Anthya’s World – Chapter 4

Anthya’s World
Oracle of Light
By Cil Gregoire

Chapter 4
Musk-oxen and a Wolf

Suddenly, Caleeza was standing in a cold landscape of swirling white, with bitterly cold wind biting into her exposed flesh. Where am I? How did I get here? The urgency of her situation left little time for speculation; already, she was shaking violently from the cold. She had to do something quickly, or she would freeze to death. Attempting to draw energy from the elemental forces, and relieved at her success, she created an aura of warmth around her body by heating the air molecules surrounding her. Success meant survival for the moment, but she had to find shelter. She was ill dressed for an expedition to such a cold region with only a cloak to keep her warm. Her thin garments were designed for protection against the sun, not freezing temperatures; consequently, she was expending a lot of her strength and energy maintaining warmth.

Where am I? she asked the vast emptiness, but the cold, roaring wind offered few clues. One thing was certain: She was no longer on the Devastated Continent.

Caleeza stumbled across frozen snow-covered terrain, her silvery-blue cloak pulled snugly around her, the hood covering her head and shadowing her face, concealing shortly-cropped dark red hair, creamy white skin, and violet eyes. The cold, white terrain looked deceptively level and smooth, but mats of short crispy frozen foliage mixed with jagged jumbles of rocks and ice crystals hidden beneath a covering of snow challenged each step. She didn’t know where she was going, but she could not stay here. Maintaining body heat expended a lot of energy, an energy expenditure she couldn’t maintain for long.

Caleeza tried to recall her last moments in the Crystalline Landscape. In an effort to reach the shattered volcano, ground zero of the Dark Devastation, she and Sarus had struggled for rotations to cross the landscape of monolithic crystals…when the ground began to tremble. She remembered losing her balance and falling forward, bracing herself for violent contact with the sharp crystals. Somehow, she never made contact. But how did I get here?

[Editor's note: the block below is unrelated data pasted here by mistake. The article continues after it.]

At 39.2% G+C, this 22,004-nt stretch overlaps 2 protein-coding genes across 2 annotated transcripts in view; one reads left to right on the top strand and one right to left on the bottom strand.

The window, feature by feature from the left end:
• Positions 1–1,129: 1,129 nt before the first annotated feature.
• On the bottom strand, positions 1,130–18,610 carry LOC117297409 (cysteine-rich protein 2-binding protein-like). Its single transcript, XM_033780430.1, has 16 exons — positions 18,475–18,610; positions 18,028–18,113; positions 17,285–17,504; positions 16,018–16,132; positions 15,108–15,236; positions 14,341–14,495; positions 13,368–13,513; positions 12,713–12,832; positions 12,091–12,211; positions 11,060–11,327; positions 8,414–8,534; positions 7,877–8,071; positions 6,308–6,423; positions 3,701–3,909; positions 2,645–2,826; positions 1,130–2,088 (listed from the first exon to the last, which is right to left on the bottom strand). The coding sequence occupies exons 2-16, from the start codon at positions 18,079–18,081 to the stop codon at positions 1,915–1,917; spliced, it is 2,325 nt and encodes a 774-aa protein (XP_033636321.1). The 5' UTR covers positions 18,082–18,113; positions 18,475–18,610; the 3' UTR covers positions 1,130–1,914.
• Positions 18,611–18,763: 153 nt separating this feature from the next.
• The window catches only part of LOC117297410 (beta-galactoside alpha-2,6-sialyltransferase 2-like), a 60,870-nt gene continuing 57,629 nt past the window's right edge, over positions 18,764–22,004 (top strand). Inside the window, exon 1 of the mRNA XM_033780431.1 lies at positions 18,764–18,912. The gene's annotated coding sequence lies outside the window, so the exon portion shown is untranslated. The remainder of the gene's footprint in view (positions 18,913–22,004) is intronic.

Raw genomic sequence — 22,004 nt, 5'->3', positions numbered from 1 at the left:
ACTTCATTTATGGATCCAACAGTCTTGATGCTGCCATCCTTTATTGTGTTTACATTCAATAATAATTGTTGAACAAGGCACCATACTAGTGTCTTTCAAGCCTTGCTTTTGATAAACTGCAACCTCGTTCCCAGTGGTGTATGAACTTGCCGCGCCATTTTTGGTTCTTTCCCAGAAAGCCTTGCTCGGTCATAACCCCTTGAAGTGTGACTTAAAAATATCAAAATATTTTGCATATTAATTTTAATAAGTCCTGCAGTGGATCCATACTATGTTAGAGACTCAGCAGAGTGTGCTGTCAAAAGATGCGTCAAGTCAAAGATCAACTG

In a fluttering instant, she had been transported to this astonishingly brutal frozen landscape of blowing snow, with Sarus nowhere in sight. Am I on another planet? Or was she in another dimension, maybe a parallel universe? There were no frozen wastelands on her world, and instead of the warm golden sky of home, the sky above her was a bitterly cold blue streaked with gray. Clearly, she was no longer in the land of the Dark Devastation, so where? Cold wind whispered ominously of a cold death as she struggled forward toward a weak sun, blurred by the haze low on the horizon. Desolate, frozen landscape stretched in every direction as far as she could see.

Caleeza’s heart moaned in chorus with the wind. To speed up her forward progress, hopefully, to somewhere more hospitable, she teleported herself to a relatively high spot on the horizon and looked about. The high spot turned out to be a mound of rock and ice erupting from the frozen ground. As she surveyed the vast frozen desert around her, the diminutive weak sun sank from view with a diffused splash of color reminiscent of home.

Her thoughts turned to Sarus as she scanned her bleak surroundings. What had happened to him? Was he still in the Crystalline Landscape…alone? Preparing to draw once again on her drained reserves of strength for another leap toward the next horizon, Caleeza spotted several dark forms lying low against the leeward side of the rock mound. At first, she thought they were part of the terrain, but one snow-dusted dark form in a long thick shaggy coat moved. He stood up on four short legs, or maybe they just seemed short, for the creature’s thick, shaggy coat was so long it nearly dragged the ground. Across his forehead, ran short, wide, curved horns that came to a point at each end. Her heart pounding with the excitement of discovery, she gently probed the mind of the life form, seeking clues on how to proceed in making her presence known.

The thoughts she detected were slow and ponderous, collective memories through unfathomable time. The mental connection took her on a journey over endless distance through countless seasons, through continuous unending cycles of life and death. Detecting her presence, the short shaggy life form turned toward her with primordial alert and concern. Caleeza soothed the creature’s uneasiness, telepathically reassuring him that she posed no threat. Darkness was closing in and she needed shelter for the night. Then, with his acceptance, she gingerly made her way down the wind-blown rock mound. The herd offered her shelter and protection. Needing rest, she nestled down close to the dominate male, seeking warmth. The smell of his musk filled the darkness. How long the darkness would last, she could not guess.